There is a specific purpose for any part or fluid within an automotive engine. Many are familiar with the typical stuff like spark plugs, cylinders, pistons, etc. However, the PCV system is a topic that doesn’t come up often. It’s very important emissions equipment, but also has several other benefits to engine health. So, what is a PCV valve? How do PCV valves work? What are the symptoms of a bad valve? In this article, we examine the PCV system, answer these questions, and dive into other helpful info.
What Is the PCV System?
PCV valves are an integral part of the positive crankcase ventilation system (PCV) system. It’s also known as the crankcase ventilation system for short. This system removes unwanted gases from the crankcase. These gases are a result of blow-by that occurs when fuel, oil, and exhaust vapors slip by the piston rings. All internal combustion engines produce blow-by gases.
The PCV systems goal is to re-route these gases to the intake tract where they mix with fresh intake air and go through the combustion process again. Re-routing blow-by gases helps reduce emissions. It was actually among the first emissions control devices with California requiring them in 1961. Within a few years most new cars in the US featured a PCV system. They then quickly became standard worldwide on automotive engines.
Part of its rapid implementation was due to emissions. However, PCV systems also help keep the engine internals clean by removing blow-by gases before they form sludge or carbon build-up. Additionally, the positive crankcase ventilation system keeps oil cleaner and increases oil life-span.
How Does A PCV Valve Work?
To understand how the PCV valve works it’s important to layout the basics of the crankcase ventilation system. Most engines use the following parts for the PCV system:
- Crankcase Breather
- PCV Valve
- PCV Hose
Crankcase breathers start the process of removing unwanted blow-by gases from the engines crankcase. The breather and breather hose route fresh air into the crankcase. Many crankcase breathers pull fresh air directly from the intake manifold, but the location varies by design. Regardless, the idea is that you need fresh air to enter the crankcase as the blow-by gases are removed.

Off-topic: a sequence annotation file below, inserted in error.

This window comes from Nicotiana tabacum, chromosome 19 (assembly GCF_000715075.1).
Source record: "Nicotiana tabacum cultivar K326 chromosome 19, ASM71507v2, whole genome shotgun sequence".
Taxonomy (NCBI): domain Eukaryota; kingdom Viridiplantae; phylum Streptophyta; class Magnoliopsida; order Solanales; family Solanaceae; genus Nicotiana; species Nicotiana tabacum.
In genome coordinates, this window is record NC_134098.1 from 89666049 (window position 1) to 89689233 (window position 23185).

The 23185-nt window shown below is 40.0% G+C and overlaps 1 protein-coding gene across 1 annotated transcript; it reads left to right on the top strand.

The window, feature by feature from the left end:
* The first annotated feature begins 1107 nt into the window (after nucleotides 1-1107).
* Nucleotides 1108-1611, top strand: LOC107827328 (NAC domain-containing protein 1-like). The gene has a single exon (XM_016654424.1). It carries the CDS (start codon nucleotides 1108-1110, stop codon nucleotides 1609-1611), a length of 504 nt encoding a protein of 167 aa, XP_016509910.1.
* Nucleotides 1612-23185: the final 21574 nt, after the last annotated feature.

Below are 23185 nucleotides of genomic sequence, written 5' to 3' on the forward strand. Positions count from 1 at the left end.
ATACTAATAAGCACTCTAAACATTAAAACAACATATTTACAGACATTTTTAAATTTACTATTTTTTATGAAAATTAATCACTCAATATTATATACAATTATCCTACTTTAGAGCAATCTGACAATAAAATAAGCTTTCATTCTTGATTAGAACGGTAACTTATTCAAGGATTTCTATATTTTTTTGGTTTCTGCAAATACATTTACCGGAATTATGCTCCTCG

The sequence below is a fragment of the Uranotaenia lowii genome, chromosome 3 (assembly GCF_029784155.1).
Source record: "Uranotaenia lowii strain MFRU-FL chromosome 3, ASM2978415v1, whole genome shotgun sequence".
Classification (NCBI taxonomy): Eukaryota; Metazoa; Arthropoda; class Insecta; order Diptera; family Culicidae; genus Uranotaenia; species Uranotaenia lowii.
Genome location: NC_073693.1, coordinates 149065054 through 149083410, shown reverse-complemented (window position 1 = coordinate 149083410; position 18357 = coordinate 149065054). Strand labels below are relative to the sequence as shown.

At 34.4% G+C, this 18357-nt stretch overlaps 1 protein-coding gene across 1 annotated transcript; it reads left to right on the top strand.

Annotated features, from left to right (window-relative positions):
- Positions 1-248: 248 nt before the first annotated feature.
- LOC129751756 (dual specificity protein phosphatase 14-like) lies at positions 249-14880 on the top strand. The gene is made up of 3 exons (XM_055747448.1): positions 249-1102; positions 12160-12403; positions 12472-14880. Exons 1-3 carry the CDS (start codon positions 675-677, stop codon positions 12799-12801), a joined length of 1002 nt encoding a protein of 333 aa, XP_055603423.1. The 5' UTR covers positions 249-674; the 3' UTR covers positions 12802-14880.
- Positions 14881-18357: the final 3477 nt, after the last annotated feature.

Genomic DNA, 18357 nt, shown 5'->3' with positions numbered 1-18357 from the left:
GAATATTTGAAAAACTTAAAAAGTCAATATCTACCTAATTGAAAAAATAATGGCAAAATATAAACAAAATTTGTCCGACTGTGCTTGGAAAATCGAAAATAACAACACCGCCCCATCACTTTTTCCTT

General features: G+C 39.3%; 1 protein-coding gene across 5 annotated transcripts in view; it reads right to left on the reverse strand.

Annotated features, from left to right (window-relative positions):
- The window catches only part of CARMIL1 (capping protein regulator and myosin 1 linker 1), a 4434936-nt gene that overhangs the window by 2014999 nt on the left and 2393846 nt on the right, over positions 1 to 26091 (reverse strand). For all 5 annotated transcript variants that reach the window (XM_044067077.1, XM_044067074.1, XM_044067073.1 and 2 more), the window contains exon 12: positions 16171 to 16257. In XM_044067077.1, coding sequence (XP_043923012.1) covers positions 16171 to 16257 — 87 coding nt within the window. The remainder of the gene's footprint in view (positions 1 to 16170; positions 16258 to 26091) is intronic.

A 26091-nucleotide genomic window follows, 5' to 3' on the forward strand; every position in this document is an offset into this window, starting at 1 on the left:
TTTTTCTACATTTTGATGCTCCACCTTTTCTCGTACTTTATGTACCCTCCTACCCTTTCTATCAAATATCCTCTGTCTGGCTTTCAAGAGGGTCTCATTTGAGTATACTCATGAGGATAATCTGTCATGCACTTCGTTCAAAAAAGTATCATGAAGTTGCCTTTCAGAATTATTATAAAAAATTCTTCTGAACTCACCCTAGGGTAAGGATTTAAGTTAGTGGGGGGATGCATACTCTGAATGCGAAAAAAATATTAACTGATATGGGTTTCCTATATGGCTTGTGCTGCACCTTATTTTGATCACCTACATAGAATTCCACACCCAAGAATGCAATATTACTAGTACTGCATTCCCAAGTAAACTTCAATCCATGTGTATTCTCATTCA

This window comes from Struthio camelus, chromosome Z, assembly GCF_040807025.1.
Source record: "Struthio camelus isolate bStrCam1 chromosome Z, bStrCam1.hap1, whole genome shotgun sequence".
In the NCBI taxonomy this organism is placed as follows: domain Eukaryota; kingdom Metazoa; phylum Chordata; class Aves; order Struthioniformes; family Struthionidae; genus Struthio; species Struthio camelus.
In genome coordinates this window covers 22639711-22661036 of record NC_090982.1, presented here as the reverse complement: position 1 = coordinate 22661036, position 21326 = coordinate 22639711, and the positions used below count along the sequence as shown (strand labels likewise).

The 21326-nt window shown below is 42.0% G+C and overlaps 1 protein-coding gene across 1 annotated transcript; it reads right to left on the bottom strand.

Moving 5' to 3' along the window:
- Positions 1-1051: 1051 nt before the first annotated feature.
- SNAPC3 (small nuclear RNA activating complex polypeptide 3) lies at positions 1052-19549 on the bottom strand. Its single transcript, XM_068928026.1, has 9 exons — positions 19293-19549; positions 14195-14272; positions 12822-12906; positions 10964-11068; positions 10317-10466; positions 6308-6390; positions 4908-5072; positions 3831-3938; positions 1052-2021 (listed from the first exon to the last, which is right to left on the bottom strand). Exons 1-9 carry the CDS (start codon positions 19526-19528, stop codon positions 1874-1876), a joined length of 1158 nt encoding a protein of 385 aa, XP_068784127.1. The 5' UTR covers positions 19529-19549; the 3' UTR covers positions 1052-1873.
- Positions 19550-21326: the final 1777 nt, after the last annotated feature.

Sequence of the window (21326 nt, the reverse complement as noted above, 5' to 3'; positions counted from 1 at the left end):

Then, the PCV valve applies intake manifold vacuum to the engines crankcase. Vacuum pulls the blow-by gases from the crankcase while the crankcase breather replaces it with fresh air. Crankcase gases exit through the valve, and travel through the positive crankcase ventilation hose back into the intake manifold. From there, the blow-by gases go through the combustion process again.
In essence, the PCV valve applies the necessary vacuum to remove blow-by gases from the crankcase. It actually controls the the flow – or the amount – of crankcase blow-by gases entering the intake. Nothing too complicated. However, it’s an incredibly important part that can cause a handful of issues if it fails.
Positive Crankcase Vent Valve Location
The valve is typically located at the top of the engine around the valve cover(s). For V engines it may be on the back of either the driver or passenger side valve cover. Inline engines only use one valve cover, and the PCV valve is usually at the back. Anyways, look for a hose that runs from the valve cover to the intake manifold. That is typically the PCV hose and the valve will then be inside.
On almost all engines you can replace the positive crankcase vent valve without removing the valve cover. The hose should simply pop off and the valve can then come out. It’s usually designed to be a fairly easy, straight-forward repair. We’ll circle back to this in the topic about replacing the PCV.
Bad PCV Valve Symptoms
Symptoms of a bad PCV valve on an internal combustion engine include:
- Seal & gasket failures
- Oil leaks
- Whistling sounds
- Sludge build-up
- High oil consumption
- Rough idle
This isn’t a completely exhaustive list, but these are some of the main symptoms of bad PCV valves. The above symptoms also do not always point to the PCV valve. For example, a gasket failure and oil leak may just be a problem of its own outside of the PCV system. Nonetheless, given the importance of the PCV system it’s important to consider the possibility that there’s an issue.
When the valve fails you may have high crankcase pressures. That pressure will try to escape somewhere, which can cause seals or gaskets to fail due to the pressure. Oil leaks can then begin or oil may simply seep past the seals or gaskets even if they don’t totally fail. High pressures also cause whistling noises from the engine, which is one of the most common symptoms.
Sludge build-up is another concerning issue as the blow-by gases will stick to internals and for deposits. It’s an ugly sight and doesn’t help engine operation or performance. Another symptom of a bad PCV valve is high oil consumption. It can also reduce oil quality as blow-by gases mix with engine oil. Misfires and rough idle are less common, but do happen sometimes.
Replacing the PCV Valve
PCV valves are considered maintenance items. They are, after all, subject to a lot of blow-by gases traveling through them which can sludge the valve up. As such, most manufacturers make them easy to access and replace. Again, it’s often on the rear of the valve cover where you see a hose running to the intake manifold. The PCV valve will be inside that hose typically attached right at the connection to the valve cover. Some simply attach to the hose rather than lying inside.